4.5 out of 5 stars
- easy to use
- option for it to create strong passwords
- trial version & 100% money back guarantee
- syncs via Dropbox, so it’s always current
- browser extensions, easy to use in Firefox (at least) with fill in and saving options
- organizes software licenses as well
- options for tagging the info
- available to attach files i.e. photocopies of important papers
- credit card fill-in options for easy online shopping
- usable on many devices – Mac, Windows, iPad, iPhone, iPod touch, Android
- price for each device, so although we bought it for the computers, had to purchase again for the iPad
- browser extension can get annoying with popping up offering to save the login info even when you don’t want to (though it’s smart enough to know when you’ve already saved the info)
- passwords created and not saved in the program can be difficult to transcribe – capital I appears the same as lower case l
For several months, my husband and I have talked about how useful a password program would be for us – a way that we could both access shared accounts easily and more importantly, securely. With the LinkedIn problems recently, this can be even more important – how secure are your accounts from being hacked? Since my husband enjoys research more than I, he found one that he liked. It still took time before we made the purchase and installed 1Password onto both our computers.
You probably already know that you should have different passwords for all your different accounts. These passwords, to be as secure as possible, need to have various combinations of letters, numbers, and symbols. Most importantly they should not be whole words since that makes it easier to hack. This makes creating, remembering, and using passwords challenging. You don’t want to have a list sitting around or a file on your computer simply listing them. This is where a password program comes in useful – they make it secure and accessible to you. 1Password is easy to use; the fields are clearly defined and simple to fill in.
1Password has the option of creating secure passwords for you. You can do this for a site you visit regularly, or you can simply ask to create a password. I recently was working on my computer for someone else, wanting a strong password, yet since it wasn’t my data didn’t want to save it to 1Password, and had them create one. I copied the password and as I went to read it aloud to her and have her write it down, realized it wasn’t possible to distinguish between a couple of letters – it was either a lower case L or a capital I. This wouldn’t be a problem if you use it with your own devices.
My husband and I share the program between us so that if the need arises, we can have access to all the accounts. We each have independent access and are never dependent on having the other around. We have it set up to sync with Dropbox, into a shared folder between us, which means that it is also always up to date. We’ve tried out using it for tracking our software licenses, photocopies of birth certificates, as well as all the various logins we need use. Between the main login place where we can customize the “title” with our names and the option to tag each entry with our names – we never get confused as to whose login it is.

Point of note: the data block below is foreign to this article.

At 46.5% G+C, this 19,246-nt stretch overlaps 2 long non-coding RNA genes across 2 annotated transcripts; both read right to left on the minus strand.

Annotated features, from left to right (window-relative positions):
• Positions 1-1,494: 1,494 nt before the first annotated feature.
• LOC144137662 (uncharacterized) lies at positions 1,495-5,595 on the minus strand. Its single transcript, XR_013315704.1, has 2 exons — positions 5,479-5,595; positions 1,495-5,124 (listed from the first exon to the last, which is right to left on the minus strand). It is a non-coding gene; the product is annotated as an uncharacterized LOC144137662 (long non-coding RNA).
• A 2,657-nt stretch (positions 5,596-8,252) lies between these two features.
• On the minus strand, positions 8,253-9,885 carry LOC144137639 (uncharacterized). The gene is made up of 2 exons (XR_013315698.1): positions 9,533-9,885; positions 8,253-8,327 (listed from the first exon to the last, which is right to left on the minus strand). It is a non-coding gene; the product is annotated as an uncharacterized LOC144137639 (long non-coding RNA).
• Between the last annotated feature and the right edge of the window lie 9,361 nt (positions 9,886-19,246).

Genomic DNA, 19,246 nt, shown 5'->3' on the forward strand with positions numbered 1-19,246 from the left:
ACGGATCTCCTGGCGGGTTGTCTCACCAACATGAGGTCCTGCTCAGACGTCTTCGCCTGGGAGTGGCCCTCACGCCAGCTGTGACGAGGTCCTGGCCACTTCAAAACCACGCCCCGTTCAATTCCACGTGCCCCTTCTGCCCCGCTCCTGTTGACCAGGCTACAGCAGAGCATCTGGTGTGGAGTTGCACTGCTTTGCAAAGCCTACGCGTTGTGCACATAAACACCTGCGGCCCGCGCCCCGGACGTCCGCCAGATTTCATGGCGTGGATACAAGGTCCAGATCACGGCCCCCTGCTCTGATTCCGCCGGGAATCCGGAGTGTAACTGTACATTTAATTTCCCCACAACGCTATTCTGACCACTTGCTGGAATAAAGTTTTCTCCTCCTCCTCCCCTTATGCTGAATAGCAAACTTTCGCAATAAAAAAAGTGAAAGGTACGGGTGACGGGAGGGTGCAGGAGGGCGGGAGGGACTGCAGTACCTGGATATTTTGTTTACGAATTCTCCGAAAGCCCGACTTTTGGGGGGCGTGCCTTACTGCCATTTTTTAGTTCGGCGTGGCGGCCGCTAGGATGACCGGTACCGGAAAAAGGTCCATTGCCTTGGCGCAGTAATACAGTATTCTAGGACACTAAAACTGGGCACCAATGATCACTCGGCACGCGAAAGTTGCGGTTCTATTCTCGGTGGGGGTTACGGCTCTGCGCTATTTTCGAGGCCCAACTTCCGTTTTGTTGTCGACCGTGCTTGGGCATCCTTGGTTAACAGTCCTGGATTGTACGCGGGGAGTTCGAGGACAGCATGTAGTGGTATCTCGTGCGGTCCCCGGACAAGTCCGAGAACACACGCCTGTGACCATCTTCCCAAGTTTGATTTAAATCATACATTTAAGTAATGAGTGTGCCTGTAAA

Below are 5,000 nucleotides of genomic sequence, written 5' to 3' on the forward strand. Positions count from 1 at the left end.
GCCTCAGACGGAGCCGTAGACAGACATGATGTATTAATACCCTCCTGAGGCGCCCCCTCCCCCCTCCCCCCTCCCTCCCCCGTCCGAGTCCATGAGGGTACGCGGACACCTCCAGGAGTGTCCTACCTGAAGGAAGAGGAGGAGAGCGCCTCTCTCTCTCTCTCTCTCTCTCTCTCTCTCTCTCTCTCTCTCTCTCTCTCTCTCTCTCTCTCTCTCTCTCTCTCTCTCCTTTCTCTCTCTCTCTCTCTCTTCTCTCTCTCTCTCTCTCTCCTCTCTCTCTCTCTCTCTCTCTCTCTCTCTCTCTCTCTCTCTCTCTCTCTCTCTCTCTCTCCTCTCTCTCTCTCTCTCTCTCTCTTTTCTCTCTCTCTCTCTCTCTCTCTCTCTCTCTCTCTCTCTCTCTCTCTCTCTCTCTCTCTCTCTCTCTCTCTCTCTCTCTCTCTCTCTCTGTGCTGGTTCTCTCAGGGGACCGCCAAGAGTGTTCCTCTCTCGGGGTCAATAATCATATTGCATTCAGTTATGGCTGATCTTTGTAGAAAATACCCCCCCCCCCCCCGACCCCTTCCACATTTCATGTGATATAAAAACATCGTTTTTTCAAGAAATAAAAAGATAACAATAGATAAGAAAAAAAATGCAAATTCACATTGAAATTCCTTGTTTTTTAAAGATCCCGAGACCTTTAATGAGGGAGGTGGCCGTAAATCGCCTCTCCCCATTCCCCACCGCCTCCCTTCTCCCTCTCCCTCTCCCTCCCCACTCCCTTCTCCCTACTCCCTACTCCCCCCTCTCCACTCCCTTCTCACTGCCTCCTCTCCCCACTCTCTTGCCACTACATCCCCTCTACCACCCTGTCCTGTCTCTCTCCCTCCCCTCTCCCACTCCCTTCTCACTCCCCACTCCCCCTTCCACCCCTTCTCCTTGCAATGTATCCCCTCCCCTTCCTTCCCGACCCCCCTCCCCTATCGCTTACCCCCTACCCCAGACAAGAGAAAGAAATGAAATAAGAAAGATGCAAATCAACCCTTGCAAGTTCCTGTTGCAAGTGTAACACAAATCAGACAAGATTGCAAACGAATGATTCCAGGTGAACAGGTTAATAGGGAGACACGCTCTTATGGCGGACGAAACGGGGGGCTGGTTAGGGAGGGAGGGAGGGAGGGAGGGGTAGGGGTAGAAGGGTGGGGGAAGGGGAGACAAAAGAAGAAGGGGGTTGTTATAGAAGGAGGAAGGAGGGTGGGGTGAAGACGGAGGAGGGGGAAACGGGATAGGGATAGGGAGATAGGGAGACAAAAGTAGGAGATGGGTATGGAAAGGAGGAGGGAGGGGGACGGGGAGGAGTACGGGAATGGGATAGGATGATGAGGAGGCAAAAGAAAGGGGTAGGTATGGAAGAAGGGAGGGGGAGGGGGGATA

Although I appreciate the option of having 1Password on different devices, I dislike that there’s a separate charge. For the computer, 1Password charges $49.99. If you also want it on your iPhone, iPad, or iPod touch, it will cost you an additional $14.99. It appears to currently be free for your Android phone. I have come to rely on it for my computer, and decided it wasn’t worth it for my iPad – I was that disappointed in the additional fee, although my husband did get 1Password for his iPad.
For the most part, I use it primarily with my browser and in my case that’s is Firefox. This means that there is an icon in the browser that I click, type in the one password I have to remember to open 1Password, it’s smart enough to list the website I am on which I click and all the necessary data is input into the website and it opens for me. The password in the browser resets fairly quickly, keeping my information safe, and it’s easy enough to reenter that one password if I need it for another site. The browser option also pops up whenever I go to a new site and have to create/enter login information. This makes it easy to save new information when I need and provides a good cue that it hasn’t been saved yet (since it does know when it’s already a saved entry). Although when I am working on my computer with someone else, 1Password pops up offering to save the information, over and over again. This can get annoying as I recently discovered although I don’t often do this work and I can appreciate that it’s simply doing it’s job.
1Password is a great program to safely and easily keep our online activity secure. It simplifies our lives so we can focus on what matters – not worrying about how clever and obscure our passwords are and whether we can remember which ones go with which website. It’s a single place to keep all the important information we need to track – from those websites, to our credit card information, to software licenses – it’s all the personal information we want to keep safe yet know where to find it when we need it.